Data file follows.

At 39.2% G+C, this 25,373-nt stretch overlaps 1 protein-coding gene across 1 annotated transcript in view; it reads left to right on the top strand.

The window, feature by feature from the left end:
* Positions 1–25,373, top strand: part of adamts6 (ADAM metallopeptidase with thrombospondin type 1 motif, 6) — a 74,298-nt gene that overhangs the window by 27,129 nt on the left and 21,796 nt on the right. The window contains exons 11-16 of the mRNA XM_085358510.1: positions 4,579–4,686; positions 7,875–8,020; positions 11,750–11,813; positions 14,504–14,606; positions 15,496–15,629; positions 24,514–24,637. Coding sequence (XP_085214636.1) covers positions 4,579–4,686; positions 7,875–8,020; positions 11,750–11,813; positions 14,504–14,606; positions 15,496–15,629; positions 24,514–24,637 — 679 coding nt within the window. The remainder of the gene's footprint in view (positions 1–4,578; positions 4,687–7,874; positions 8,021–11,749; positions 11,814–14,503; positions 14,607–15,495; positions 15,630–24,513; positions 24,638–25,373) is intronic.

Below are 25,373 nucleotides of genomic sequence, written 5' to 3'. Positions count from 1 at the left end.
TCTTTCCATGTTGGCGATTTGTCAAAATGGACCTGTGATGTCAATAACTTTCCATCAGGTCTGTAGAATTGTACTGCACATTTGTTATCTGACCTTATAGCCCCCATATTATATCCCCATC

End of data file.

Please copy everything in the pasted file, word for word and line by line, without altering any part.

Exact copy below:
At 39.2% G+C, this 25,373-nt stretch overlaps 1 protein-coding gene across 1 annotated transcript in view; it reads left to right on the top strand.

The window, feature by feature from the left end:
* Positions 1–25,373, top strand: part of adamts6 (ADAM metallopeptidase with thrombospondin type 1 motif, 6) — a 74,298-nt gene that overhangs the window by 27,129 nt on the left and 21,796 nt on the right. The window contains exons 11-16 of the mRNA XM_085358510.1: positions 4,579–4,686; positions 7,875–8,020; positions 11,750–11,813; positions 14,504–14,606; positions 15,496–15,629; positions 24,514–24,637. Coding sequence (XP_085214636.1) covers positions 4,579–4,686; positions 7,875–8,020; positions 11,750–11,813; positions 14,504–14,606; positions 15,496–15,629; positions 24,514–24,637 — 679 coding nt within the window. The remainder of the gene's footprint in view (positions 1–4,578; positions 4,687–7,874; positions 8,021–11,749; positions 11,814–14,503; positions 14,607–15,495; positions 15,630–24,513; positions 24,638–25,373) is intronic.

Below are 25,373 nucleotides of genomic sequence, written 5' to 3'. Positions count from 1 at the left end.
TCTTTCCATGTTGGCGATTTGTCAAAATGGACCTGTGATGTCAATAACTTTCCATCAGGTCTGTAGAATTGTACTGCACATTTGTTATCTGACCTTATAGCCCCCATATTATATCCCCATC